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gate-control theory

the hypothesis that the subjective experience of pain is modulated by large nerve fibers in the spinal cord that act as gates, such that pain is not the product of a simple transmission of stimulation from the skin or some internal organ to the brain. Rather, sensations from noxious stimulation impinging on pain receptors have to pass through these spinal gates to the brain in order to emerge as pain perceptions. The status of the gates, however, is subject to a variety of influences (e.g., drugs, injury, emotions, possibly even instructions coming from the brain itself), which can operate to shut them, thus inhibiting pain transmission, or cause them to be fully open, thus facilitating transmission. Compare pattern theory; specificity theory. See also gating mechanism. [first proposed in 1965 by Canadian psychologist Ronald Melzack (1929–  ) and British neuroscientist Patrick D. Wall (1925–2001)]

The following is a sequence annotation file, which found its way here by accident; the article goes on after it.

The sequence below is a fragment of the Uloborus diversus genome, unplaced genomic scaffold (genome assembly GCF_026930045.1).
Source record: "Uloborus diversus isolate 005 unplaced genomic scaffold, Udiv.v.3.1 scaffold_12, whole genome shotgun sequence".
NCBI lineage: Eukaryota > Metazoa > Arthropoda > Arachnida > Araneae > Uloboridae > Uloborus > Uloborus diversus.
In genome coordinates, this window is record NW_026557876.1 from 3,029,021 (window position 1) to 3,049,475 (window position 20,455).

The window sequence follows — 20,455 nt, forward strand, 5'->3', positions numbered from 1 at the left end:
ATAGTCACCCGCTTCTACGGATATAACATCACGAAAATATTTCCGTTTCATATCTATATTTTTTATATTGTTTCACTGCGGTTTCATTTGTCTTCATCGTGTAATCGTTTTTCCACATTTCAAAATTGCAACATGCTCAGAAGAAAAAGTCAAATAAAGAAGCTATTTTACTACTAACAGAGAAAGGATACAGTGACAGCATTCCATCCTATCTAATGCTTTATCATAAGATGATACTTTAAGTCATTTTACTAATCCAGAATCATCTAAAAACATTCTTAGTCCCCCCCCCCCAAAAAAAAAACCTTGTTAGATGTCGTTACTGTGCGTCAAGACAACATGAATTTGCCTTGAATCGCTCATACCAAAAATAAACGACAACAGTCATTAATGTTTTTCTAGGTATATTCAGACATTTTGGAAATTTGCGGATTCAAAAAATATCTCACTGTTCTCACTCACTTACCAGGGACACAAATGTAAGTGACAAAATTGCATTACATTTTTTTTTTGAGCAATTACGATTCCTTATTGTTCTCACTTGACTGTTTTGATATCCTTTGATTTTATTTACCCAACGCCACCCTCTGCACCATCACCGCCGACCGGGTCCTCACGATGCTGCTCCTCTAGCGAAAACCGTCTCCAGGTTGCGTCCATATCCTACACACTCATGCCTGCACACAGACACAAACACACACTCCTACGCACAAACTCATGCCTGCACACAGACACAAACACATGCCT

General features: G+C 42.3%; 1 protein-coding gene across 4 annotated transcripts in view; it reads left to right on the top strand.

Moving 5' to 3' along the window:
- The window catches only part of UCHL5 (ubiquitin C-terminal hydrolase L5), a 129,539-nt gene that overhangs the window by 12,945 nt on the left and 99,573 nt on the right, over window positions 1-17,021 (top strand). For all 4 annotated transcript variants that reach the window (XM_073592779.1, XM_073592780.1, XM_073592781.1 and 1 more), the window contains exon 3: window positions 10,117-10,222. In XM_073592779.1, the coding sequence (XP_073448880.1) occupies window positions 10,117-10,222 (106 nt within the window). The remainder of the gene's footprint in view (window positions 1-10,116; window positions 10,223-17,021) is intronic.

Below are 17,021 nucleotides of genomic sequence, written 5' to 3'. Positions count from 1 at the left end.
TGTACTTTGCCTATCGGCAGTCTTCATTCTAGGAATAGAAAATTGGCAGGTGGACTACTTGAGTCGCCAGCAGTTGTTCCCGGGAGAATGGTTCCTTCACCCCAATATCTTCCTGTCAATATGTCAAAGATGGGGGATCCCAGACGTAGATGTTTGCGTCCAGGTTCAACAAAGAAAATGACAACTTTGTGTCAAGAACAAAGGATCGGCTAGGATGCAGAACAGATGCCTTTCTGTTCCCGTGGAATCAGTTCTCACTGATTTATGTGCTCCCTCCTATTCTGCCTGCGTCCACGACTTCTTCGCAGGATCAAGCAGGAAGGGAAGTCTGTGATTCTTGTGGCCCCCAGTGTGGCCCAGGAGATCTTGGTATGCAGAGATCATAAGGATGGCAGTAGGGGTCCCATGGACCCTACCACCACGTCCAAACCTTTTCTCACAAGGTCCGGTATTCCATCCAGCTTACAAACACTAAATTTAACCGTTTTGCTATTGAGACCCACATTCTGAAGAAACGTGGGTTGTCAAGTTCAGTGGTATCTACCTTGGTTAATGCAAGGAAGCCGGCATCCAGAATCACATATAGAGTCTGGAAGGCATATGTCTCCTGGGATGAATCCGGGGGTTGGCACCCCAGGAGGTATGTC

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Psychology term of the day

May 26th 2024



adj. responding to, releasing, or otherwise involving catecholamines. For example, a catecholaminergic neuron is one that releases norepinephrine or another catecholamine as a neurotransmitter.